Militants from Indonesia and Malaysia fighting in Syria have formed a military unit for Malay- speaking ISIS fighters, and analysts fear this could expand their reach in South-east Asia.
The unit is called Katibah Nusantara Lid Daulah Islamiyyah, or Malay archipelago unit for the Islamic State in Iraq and Syria.
The Jakarta-based Institute for Policy Analysis of Conflict (Ipac) estimates in a report that the new unit has at least 22 members. They came together in the town of Al-Shadadi, in Syria's Hasaka province, early last month.
Indonesian fighters Bahrum Syah - who appeared in a recent ISIS recruitment video - and Rosikien Nur posted a photo of one meeting on Facebook. The page has since been closed, Ipac said.
Observers say the men appear to have been brought together by language reasons and social media, as many Indonesians found it hard to get along in multinational ISIS units with their limited Arabic and English.
"This group was formed with a goal to recruit and facilitate people who want to go to Syria to defend the Islamic caliphate, and also do counter-attacks against governments that repress caliphate supporters," analyst Robi Sugara of the Barometer Institute told The Straits Times.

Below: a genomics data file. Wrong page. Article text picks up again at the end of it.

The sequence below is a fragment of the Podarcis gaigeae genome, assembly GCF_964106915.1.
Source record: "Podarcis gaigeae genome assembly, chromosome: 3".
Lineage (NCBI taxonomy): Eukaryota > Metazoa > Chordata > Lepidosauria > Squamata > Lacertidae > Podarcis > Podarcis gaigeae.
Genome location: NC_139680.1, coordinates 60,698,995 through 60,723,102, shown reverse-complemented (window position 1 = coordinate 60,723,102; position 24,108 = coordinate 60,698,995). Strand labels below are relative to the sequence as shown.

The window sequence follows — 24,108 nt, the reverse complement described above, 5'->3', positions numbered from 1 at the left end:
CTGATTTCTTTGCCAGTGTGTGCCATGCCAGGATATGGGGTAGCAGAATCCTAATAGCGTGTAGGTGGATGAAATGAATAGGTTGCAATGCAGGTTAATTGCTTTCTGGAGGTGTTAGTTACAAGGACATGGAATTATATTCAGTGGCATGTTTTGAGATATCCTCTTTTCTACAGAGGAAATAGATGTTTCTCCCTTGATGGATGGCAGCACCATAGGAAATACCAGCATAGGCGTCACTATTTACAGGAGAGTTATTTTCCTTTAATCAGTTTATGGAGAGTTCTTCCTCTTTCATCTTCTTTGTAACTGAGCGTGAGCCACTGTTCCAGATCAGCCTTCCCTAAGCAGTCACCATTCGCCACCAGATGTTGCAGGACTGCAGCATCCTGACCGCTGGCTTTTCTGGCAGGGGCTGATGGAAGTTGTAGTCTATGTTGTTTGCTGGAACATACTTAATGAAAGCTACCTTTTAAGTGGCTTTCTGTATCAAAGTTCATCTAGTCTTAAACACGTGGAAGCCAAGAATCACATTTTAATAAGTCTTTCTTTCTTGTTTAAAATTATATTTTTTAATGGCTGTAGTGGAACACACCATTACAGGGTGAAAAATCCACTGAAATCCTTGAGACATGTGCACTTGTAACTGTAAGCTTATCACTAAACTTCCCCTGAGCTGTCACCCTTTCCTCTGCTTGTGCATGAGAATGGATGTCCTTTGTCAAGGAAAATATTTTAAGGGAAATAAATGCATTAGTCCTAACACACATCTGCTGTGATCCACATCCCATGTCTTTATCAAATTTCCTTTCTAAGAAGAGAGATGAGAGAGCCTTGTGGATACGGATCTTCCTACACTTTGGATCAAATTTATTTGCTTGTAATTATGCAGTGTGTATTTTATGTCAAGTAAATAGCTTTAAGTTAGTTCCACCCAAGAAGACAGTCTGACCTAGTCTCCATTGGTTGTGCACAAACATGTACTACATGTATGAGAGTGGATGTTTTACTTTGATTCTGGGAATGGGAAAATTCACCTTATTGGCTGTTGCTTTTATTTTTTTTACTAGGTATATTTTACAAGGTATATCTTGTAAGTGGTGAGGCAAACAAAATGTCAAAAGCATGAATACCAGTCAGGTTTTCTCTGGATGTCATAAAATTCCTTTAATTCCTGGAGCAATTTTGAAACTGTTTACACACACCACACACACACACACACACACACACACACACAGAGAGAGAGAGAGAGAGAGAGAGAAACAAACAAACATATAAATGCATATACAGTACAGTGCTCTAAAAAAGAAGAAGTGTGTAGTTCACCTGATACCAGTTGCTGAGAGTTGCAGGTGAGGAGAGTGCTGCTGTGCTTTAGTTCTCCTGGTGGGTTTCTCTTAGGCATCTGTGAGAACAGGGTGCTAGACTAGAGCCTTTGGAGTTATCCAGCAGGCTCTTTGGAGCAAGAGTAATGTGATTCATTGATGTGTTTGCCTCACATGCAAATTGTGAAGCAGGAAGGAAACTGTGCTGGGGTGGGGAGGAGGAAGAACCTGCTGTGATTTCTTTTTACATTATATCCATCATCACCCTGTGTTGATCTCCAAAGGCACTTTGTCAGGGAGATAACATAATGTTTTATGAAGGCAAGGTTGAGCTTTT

Officials say there are more than 50 Indonesian nationals and at least as many Malaysians fighting in Syria.
Reports of the unit came as Malaysia's Foreign Minister Anifah Aman announced to the UN Security Council in New York on Wednesday that his country had designated ISIS as a terrorist group, and vowed tougher action.
Mr Ansyaad Mbai, head of Indonesia's National Counter-Terrorism Agency, said yesterday that he could not comment on the new unit yet.